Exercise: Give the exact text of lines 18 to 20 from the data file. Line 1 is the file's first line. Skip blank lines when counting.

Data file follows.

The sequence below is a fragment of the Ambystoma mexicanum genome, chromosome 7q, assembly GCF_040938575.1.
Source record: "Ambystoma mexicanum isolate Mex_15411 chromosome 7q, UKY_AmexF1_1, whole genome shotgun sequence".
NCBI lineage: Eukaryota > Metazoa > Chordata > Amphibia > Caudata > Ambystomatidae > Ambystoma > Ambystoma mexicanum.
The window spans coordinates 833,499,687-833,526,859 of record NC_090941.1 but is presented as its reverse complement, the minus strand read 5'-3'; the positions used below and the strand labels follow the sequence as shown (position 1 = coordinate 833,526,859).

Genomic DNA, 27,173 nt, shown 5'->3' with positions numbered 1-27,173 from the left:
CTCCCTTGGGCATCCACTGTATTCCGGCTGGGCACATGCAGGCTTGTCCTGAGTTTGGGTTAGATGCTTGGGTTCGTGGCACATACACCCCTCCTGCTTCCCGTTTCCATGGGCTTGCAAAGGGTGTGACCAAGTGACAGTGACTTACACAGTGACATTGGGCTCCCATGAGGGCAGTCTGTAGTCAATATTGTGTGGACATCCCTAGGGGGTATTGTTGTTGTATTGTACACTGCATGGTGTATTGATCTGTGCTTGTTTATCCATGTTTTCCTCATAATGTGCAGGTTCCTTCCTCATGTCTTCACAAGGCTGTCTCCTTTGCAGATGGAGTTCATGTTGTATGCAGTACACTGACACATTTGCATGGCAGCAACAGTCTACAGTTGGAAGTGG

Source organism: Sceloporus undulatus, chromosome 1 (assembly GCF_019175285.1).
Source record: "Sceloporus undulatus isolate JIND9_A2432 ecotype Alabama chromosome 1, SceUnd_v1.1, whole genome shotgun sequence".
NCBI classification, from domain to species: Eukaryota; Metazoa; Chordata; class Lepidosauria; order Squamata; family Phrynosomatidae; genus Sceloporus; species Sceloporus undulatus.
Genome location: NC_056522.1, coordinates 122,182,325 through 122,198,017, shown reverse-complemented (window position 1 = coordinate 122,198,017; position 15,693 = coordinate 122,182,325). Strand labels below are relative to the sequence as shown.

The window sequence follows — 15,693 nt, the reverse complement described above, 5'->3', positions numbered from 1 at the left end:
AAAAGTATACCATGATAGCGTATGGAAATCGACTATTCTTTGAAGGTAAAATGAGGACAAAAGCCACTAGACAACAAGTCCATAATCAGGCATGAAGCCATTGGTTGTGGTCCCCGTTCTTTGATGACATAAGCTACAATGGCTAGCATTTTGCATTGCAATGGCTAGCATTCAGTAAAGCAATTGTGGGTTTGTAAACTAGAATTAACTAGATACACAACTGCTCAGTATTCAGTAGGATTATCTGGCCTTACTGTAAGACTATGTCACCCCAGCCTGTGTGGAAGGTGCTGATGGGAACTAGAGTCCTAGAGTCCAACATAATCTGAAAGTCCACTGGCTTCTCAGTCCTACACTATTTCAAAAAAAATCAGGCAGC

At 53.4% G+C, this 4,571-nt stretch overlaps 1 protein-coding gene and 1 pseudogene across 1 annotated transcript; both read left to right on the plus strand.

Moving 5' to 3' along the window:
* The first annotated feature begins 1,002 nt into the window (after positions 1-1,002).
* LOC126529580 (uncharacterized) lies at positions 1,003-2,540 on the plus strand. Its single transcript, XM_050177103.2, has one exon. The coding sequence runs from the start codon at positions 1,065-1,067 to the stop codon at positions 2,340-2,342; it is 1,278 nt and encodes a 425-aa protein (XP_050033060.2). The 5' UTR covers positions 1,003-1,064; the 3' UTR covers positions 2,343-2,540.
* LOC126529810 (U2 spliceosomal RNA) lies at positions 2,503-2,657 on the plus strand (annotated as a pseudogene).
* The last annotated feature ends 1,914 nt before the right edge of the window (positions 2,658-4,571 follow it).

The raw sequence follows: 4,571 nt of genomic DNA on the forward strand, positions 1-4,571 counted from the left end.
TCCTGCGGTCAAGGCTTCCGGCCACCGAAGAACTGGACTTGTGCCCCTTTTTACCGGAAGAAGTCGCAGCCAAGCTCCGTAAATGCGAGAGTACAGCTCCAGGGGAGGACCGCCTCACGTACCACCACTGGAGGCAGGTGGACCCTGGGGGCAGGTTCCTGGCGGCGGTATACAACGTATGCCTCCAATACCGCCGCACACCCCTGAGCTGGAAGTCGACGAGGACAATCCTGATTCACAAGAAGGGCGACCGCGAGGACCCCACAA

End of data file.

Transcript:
* The last annotated feature ends 1,914 nt before the right edge of the window (positions 2,658-4,571 follow it).

The raw sequence follows: 4,571 nt of genomic DNA on the forward strand, positions 1-4,571 counted from the left end.
TCCTGCGGTCAAGGCTTCCGGCCACCGAAGAACTGGACTTGTGCCCCTTTTTACCGGAAGAAGTCGCAGCCAAGCTCCGTAAATGCGAGAGTACAGCTCCAGGGGAGGACCGCCTCACGTACCACCACTGGAGGCAGGTGGACCCTGGGGGCAGGTTCCTGGCGGCGGTATACAACGTATGCCTCCAATACCGCCGCACACCCCTGAGCTGGAAGTCGACGAGGACAATCCTGATTCACAAGAAGGGCGACCGCGAGGACCCCACAA